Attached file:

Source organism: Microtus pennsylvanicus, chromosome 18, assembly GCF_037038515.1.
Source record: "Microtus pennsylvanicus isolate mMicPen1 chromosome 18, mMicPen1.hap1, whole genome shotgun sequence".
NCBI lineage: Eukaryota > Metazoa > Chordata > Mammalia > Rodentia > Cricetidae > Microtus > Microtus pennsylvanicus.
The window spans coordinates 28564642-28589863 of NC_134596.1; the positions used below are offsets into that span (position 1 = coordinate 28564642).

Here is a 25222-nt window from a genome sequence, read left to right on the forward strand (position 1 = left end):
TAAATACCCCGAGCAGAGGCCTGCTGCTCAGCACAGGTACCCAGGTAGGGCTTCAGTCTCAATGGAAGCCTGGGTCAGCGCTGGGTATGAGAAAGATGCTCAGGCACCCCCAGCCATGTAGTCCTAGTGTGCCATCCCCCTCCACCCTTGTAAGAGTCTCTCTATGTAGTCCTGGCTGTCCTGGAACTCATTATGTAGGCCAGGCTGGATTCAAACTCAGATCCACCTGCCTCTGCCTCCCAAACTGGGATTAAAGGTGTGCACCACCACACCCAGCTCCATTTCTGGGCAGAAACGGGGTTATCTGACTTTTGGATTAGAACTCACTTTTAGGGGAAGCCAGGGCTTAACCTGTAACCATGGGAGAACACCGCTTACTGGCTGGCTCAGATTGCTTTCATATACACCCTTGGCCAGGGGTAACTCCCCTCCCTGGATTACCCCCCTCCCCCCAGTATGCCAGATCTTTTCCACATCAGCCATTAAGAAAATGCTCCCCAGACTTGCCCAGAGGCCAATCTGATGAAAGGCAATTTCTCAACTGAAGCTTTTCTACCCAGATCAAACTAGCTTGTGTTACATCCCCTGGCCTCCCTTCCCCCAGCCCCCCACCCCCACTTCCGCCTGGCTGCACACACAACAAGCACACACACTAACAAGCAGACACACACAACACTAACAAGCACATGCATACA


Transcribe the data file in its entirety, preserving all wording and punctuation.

Source organism: Microtus pennsylvanicus, chromosome 18, assembly GCF_037038515.1.
Source record: "Microtus pennsylvanicus isolate mMicPen1 chromosome 18, mMicPen1.hap1, whole genome shotgun sequence".
NCBI lineage: Eukaryota > Metazoa > Chordata > Mammalia > Rodentia > Cricetidae > Microtus > Microtus pennsylvanicus.
The window spans coordinates 28564642-28589863 of NC_134596.1; the positions used below are offsets into that span (position 1 = coordinate 28564642).

Here is a 25222-nt window from a genome sequence, read left to right on the forward strand (position 1 = left end):
TAAATACCCCGAGCAGAGGCCTGCTGCTCAGCACAGGTACCCAGGTAGGGCTTCAGTCTCAATGGAAGCCTGGGTCAGCGCTGGGTATGAGAAAGATGCTCAGGCACCCCCAGCCATGTAGTCCTAGTGTGCCATCCCCCTCCACCCTTGTAAGAGTCTCTCTATGTAGTCCTGGCTGTCCTGGAACTCATTATGTAGGCCAGGCTGGATTCAAACTCAGATCCACCTGCCTCTGCCTCCCAAACTGGGATTAAAGGTGTGCACCACCACACCCAGCTCCATTTCTGGGCAGAAACGGGGTTATCTGACTTTTGGATTAGAACTCACTTTTAGGGGAAGCCAGGGCTTAACCTGTAACCATGGGAGAACACCGCTTACTGGCTGGCTCAGATTGCTTTCATATACACCCTTGGCCAGGGGTAACTCCCCTCCCTGGATTACCCCCCTCCCCCCAGTATGCCAGATCTTTTCCACATCAGCCATTAAGAAAATGCTCCCCAGACTTGCCCAGAGGCCAATCTGATGAAAGGCAATTTCTCAACTGAAGCTTTTCTACCCAGATCAAACTAGCTTGTGTTACATCCCCTGGCCTCCCTTCCCCCAGCCCCCCACCCCCACTTCCGCCTGGCTGCACACACAACAAGCACACACACTAACAAGCAGACACACACAACACTAACAAGCACATGCATACA